Technological evolution and military activity have been linked throughouthistory. The relationship is not, however, straightforward. The existential challenge to society represented by warfare, combined with the immediate advantage that new technology can deliver, tends to accelerate technological innovation and diffusion; the inherent conservatism of military personnel, the emphasis on tradition and culture that marks many military organizations, and the high costs of experimentation in conflict environments serve as a powerful brake on technological evolution. Similarly, the relationships among military and security technology systems and consequent institutional, cultural, and social changes are profound, complex, unpredictable, and often subtle. Many technologies of sufficient power to be of interest militarily have at least the potential to be deeply destabilizing to existing economic, social, and technological systems, especially as they are introduced into civil society. As military radio frequency identification (RFID) and sensor systems, and robots and cyborgs at many different scales, are shifted from theatre intelligence and combat to civil society environments, for example, the implications for privacy, and for the balance between national security and civil rights, could be substantial. Technologies that can accelerate the development of human varietals within the overall population could be very effective for warriors, but raise difficult issues for social stability (many cultures, after all, do not deal very gracefully or equitably with the race, gender, and sexual preference differences that have long been part of the human story). Equally important, emerging technologies are likely to have similar destabilizing effects within the military as well, potentially affecting not just operations, but military culture and organization as well. A military leadership class that has developed in traditional combat environments will not have the same values, nor behave in the same way, as a military leadership class selected for its ability to play video games in high school (an issue that Singer points to as the US Air Force leadership, 4 at present consisting almost entirely of pilots, is affected by incoming gamers who are proficient at flying unmanned aerial vehicles (UAVs)). A military that prizes physical and mental toughness in marines and special operations forces will have a difficult time embracing and retaining the computer geeks and nerds necessary for effective cyberconflict operations.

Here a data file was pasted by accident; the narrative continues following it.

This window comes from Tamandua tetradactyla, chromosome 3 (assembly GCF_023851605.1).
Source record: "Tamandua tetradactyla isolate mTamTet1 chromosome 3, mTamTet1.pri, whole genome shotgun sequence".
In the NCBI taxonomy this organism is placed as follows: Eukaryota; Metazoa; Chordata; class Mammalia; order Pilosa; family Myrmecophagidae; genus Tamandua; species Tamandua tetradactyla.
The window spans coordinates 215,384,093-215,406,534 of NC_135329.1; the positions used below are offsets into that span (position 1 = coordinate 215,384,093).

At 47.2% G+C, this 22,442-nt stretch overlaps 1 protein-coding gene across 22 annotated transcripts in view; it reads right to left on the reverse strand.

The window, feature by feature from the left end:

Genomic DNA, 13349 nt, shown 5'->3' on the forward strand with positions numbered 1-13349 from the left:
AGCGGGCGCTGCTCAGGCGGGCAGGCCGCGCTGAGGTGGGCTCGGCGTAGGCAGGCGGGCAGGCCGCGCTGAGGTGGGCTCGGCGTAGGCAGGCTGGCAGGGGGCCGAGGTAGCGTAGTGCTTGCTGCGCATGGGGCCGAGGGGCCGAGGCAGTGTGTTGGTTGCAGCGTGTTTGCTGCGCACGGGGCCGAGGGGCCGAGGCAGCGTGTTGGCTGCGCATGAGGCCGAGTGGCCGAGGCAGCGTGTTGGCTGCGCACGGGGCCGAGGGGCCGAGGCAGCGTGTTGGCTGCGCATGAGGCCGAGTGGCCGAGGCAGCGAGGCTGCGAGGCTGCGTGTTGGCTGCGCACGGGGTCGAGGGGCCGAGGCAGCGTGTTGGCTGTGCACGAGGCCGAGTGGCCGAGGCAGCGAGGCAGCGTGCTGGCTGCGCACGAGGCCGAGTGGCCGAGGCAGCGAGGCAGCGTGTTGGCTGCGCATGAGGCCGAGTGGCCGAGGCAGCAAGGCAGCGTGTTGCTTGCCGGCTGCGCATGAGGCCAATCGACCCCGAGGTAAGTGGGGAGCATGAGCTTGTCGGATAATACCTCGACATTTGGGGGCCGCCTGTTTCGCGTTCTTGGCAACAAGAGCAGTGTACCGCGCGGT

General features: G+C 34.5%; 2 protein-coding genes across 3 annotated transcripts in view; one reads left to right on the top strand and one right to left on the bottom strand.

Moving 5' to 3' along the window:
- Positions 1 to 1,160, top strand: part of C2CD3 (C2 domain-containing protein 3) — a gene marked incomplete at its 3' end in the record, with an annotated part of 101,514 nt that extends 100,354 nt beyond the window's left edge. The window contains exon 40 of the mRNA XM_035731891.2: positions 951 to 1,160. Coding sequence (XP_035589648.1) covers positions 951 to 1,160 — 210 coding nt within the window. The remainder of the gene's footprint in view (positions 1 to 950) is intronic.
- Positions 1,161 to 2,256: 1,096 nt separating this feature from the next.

|Original language||English (US)|
|Title of host publication||The Applied Ethics of Emerging Military and Security Technologies|
|Publisher||Taylor and Francis|
|Number of pages||19|
|State||Published - Dec 5 2016|
ASJC Scopus subject areas
- Social Sciences(all)